Seemingly healthy urban men in Kenya are facing a serious risk of heart disease and even death, top research institutions have warned.
Ten out of 100 seemingly healthy men on urban streets today are at risk of dropping dead from heart problems within 10 years.
Unsuspected by themselves, families or friends, researchers say these men are strong candidates for heartdisease in between five and 10 years.
Unrelated to the death of Gen Joseph Nkaiserry, the Aga Khan University Hospital (AKUH) and the Kenya Medical Research Institute (Kemri) in two separate studies say heart diseases are likely to to become an “epidemic”.
“Unless addressed urgently, this could cripple the already over-stretched health services,” warns the first study published last Tuesday by AKUH.
The study covering 528 healthy men and women in Nairobi, Kisii and Nakuru towns, found tell-tale signs of heart problems in 25 per cent of men.
Conducted by Geoffrey Omuse of AKUH, and others from Stellenbosch University, South Africa, University of Nairobi and Yamaguchi University, Japan, the results were published on Tuesday in the journal BMC Endocrine Disorders.
The team assessed five risk factors considered tell-tale signs that one is headed for heart trouble.
The five, called metabolic risk factors or MetS, include a large waistline, high blood pressure, high cholesterol and levels of blood fat and sugar.
The team reports finding unhealthily big waistlines in 294, slightly more than 55 per cent, of study participants. Women were more likely than men to have bigger waistlines.
The commonest pointer to a heart problem in men was elevated blood pressure or hypertension, found in 55 per cent while 72 per cent of women had big waistlines.
Hypertension is directly related to a group of complications called cardiovascular diseases (CVD) such as heartattacks, strokes and heart failure.
Symptoms associated with high blood pressure include headache, shortness of breath, dizziness, chest pains, palpitations of the heart and nose bleeding.
After expert calculations, the researchers report 10 per cent of the men were likely to develop heart diseases in five to ten years.
The study suggests women are at a lower risk of developing cardiovascular disease even when facing similar risks as men.
“This study highlights the fact that one can be physically healthy but have hidden indicators of heart problems,” cautions the study.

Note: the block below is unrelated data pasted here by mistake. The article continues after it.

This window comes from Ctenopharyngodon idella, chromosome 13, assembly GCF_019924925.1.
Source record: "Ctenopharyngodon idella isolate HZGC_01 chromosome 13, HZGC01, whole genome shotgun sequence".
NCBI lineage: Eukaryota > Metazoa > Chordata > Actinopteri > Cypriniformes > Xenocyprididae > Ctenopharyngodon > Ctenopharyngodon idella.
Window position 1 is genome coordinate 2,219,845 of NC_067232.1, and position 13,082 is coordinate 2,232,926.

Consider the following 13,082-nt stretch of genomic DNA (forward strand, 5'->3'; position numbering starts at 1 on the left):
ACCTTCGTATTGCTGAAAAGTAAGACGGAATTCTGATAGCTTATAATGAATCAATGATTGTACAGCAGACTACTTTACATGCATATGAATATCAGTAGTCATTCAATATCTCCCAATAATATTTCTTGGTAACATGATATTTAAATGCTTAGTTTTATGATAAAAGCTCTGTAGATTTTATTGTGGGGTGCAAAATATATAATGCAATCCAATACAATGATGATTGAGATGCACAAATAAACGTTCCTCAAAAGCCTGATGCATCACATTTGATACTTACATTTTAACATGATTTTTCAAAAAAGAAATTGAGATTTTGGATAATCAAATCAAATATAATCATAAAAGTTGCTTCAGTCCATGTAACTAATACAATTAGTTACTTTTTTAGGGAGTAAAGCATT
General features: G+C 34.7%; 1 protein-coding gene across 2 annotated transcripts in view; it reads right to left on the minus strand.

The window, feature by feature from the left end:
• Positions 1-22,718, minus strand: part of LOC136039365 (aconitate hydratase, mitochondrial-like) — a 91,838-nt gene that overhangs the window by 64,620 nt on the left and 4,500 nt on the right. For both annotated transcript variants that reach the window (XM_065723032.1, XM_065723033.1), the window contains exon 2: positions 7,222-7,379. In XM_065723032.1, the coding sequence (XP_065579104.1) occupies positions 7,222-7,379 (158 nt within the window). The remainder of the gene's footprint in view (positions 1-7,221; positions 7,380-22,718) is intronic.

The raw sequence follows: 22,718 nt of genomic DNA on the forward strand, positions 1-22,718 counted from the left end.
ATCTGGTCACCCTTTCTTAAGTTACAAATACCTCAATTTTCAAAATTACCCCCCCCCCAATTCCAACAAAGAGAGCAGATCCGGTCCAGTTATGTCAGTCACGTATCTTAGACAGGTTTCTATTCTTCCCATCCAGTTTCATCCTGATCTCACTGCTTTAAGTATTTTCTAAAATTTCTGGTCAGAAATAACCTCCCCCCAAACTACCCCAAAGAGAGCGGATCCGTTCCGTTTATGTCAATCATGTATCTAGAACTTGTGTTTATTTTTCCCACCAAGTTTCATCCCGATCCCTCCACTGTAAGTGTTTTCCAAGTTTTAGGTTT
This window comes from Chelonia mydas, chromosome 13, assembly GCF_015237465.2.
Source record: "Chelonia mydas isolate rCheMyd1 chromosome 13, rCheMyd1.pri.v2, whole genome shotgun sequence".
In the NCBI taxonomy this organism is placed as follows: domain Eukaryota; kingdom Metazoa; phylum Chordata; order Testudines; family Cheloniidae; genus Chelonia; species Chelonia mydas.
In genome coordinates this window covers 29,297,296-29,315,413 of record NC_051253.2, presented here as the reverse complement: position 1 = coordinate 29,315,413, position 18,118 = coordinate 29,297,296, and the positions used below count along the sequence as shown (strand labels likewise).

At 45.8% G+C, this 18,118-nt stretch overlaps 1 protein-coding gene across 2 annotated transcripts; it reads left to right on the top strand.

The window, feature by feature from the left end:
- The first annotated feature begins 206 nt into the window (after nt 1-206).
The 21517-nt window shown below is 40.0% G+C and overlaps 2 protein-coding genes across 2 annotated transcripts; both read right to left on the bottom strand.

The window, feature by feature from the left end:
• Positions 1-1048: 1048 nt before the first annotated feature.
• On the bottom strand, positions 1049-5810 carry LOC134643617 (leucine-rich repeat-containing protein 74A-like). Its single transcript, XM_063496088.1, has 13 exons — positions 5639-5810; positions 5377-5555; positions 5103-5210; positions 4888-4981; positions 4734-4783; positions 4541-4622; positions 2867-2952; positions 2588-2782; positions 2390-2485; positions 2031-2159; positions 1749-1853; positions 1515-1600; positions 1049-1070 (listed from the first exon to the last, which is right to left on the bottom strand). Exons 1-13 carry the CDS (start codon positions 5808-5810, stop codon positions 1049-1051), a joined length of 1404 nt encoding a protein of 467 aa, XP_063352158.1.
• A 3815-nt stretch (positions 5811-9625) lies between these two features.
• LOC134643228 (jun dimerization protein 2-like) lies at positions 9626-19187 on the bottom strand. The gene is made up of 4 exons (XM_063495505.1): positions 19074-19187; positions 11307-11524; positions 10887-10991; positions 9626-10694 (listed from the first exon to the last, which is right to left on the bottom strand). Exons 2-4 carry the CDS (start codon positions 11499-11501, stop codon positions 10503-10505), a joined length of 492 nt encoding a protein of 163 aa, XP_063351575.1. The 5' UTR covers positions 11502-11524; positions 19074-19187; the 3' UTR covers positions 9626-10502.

In the second study, the management of a company along Mombasa Road had called in experts to investigate the high turnout of employees at the in-house medical clinic.
Last Wednesday, researchers from the Kenya Medical Research Institute and Jomo Kenyatta University of Agriculture and Technology published their finding in the Pan African Medical Journal.
Led by Joseph Mwagi Onyango of JKUAT, the team was to investigate the matter with the workers and the magnitude of the problem.
The firm has 1,600 highly skilled employees with 370 of them participating in the study.
Half of the study participants were found at risk of developing high blood pressure, a condition called prehypertension. More than a third was already hypertensive.
More than 60 per cent of the study participants were either obese or overweight, factors that contributed to their hypertension status, says the study.
Possibility of having high blood pressure, both studies say, increases with age, obesity and overweight, family history and unhealthy diet.
Employees with poor health-seeking behaviour as well as those with problematic parental responsibilities had a high risk of high blood pressure.
“Workers with parenting issues were about two times more likely to have hypertension compared to those who did not have parenting problems,” says the Mombasa Road study.
Individuals who did not eat at least five servings of fruits and vegetables in a day were at higher risk of hypertension.
Other factors that put the workers at risk of hypertension included little or no physical activities and making no effort to reduce fat in one’s diet.